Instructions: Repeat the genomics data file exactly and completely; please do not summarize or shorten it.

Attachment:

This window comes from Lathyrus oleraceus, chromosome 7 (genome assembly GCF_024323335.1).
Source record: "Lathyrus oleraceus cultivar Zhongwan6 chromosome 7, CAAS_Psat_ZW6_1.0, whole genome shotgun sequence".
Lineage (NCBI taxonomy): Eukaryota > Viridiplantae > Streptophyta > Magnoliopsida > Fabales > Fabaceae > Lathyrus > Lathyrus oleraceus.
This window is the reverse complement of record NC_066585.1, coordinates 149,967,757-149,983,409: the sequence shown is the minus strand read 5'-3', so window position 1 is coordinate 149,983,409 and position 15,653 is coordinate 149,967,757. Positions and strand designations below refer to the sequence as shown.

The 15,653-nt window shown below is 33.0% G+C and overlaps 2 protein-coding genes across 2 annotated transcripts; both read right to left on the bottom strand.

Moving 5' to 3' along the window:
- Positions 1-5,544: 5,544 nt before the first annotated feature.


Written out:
This window comes from Lathyrus oleraceus, chromosome 7 (genome assembly GCF_024323335.1).
Source record: "Lathyrus oleraceus cultivar Zhongwan6 chromosome 7, CAAS_Psat_ZW6_1.0, whole genome shotgun sequence".
Lineage (NCBI taxonomy): Eukaryota > Viridiplantae > Streptophyta > Magnoliopsida > Fabales > Fabaceae > Lathyrus > Lathyrus oleraceus.
This window is the reverse complement of record NC_066585.1, coordinates 149,967,757-149,983,409: the sequence shown is the minus strand read 5'-3', so window position 1 is coordinate 149,983,409 and position 15,653 is coordinate 149,967,757. Positions and strand designations below refer to the sequence as shown.

The 15,653-nt window shown below is 33.0% G+C and overlaps 2 protein-coding genes across 2 annotated transcripts; both read right to left on the bottom strand.

Moving 5' to 3' along the window:
- Positions 1-5,544: 5,544 nt before the first annotated feature.